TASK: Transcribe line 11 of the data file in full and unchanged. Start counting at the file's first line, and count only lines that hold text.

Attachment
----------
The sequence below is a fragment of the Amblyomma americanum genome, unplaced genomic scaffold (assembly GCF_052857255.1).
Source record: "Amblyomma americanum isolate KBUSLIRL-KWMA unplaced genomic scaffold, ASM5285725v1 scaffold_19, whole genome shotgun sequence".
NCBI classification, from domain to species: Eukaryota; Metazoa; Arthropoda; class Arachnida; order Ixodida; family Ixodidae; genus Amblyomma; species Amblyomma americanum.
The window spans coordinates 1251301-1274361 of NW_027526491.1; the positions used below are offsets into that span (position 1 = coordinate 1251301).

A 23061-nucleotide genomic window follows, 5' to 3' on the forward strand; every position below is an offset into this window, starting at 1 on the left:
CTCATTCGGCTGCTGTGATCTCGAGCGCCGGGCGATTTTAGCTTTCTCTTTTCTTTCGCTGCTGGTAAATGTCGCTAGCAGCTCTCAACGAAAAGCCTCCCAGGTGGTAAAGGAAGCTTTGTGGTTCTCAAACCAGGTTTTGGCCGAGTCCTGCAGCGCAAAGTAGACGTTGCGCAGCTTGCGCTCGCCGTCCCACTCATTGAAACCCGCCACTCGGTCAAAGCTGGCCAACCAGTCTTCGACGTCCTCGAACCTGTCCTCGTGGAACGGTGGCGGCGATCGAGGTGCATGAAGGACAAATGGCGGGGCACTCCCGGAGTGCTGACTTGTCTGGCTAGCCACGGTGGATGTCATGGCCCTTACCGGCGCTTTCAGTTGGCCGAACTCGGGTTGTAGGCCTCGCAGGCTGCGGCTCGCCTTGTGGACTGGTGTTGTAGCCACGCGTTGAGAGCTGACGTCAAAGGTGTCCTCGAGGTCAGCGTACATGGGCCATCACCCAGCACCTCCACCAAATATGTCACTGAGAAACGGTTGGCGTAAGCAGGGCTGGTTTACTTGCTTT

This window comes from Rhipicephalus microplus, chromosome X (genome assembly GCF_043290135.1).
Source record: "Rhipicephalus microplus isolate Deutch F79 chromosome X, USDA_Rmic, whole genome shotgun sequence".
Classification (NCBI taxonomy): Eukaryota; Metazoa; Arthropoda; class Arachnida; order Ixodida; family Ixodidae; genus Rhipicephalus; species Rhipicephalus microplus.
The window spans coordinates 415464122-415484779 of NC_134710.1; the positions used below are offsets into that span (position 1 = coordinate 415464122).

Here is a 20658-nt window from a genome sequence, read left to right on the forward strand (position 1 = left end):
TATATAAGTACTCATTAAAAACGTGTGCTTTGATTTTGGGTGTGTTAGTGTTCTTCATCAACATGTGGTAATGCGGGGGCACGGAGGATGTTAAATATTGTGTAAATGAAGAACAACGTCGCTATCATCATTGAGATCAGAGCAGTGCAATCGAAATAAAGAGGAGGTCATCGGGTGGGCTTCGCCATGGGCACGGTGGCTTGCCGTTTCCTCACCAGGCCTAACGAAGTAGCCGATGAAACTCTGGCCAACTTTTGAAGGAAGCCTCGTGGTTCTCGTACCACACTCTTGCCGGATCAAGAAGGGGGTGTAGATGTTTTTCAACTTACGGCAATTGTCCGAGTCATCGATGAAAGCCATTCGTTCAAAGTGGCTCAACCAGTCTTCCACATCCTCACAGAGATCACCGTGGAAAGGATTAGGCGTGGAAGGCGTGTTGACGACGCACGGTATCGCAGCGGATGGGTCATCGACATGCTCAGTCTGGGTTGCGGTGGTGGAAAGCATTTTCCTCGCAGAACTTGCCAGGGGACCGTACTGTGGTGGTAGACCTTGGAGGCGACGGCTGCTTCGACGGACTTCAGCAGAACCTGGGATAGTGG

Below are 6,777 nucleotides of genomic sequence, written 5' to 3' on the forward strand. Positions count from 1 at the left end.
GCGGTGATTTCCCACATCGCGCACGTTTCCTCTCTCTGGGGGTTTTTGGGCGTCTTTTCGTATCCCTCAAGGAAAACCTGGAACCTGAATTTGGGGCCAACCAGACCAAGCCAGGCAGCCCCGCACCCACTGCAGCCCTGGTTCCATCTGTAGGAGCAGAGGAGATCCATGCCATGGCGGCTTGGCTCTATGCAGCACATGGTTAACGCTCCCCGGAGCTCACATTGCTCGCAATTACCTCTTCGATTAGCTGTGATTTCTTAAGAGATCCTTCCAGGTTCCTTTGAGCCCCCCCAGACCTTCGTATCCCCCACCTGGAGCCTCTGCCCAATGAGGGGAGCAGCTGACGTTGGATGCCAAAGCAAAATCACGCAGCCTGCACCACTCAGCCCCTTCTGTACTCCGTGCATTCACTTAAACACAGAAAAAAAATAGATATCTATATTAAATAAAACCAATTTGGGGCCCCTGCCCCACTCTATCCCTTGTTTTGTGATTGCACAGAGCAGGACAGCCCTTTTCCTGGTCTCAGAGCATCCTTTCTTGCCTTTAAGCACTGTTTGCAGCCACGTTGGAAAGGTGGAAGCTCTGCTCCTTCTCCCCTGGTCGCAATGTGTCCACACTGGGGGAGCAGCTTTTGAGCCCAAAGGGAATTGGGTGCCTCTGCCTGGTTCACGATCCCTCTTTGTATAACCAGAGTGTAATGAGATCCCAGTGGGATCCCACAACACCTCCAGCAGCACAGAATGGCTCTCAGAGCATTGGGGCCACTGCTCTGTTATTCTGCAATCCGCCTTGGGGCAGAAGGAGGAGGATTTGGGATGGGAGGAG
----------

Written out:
Here is a 20658-nt window from a genome sequence, read left to right on the forward strand (position 1 = left end):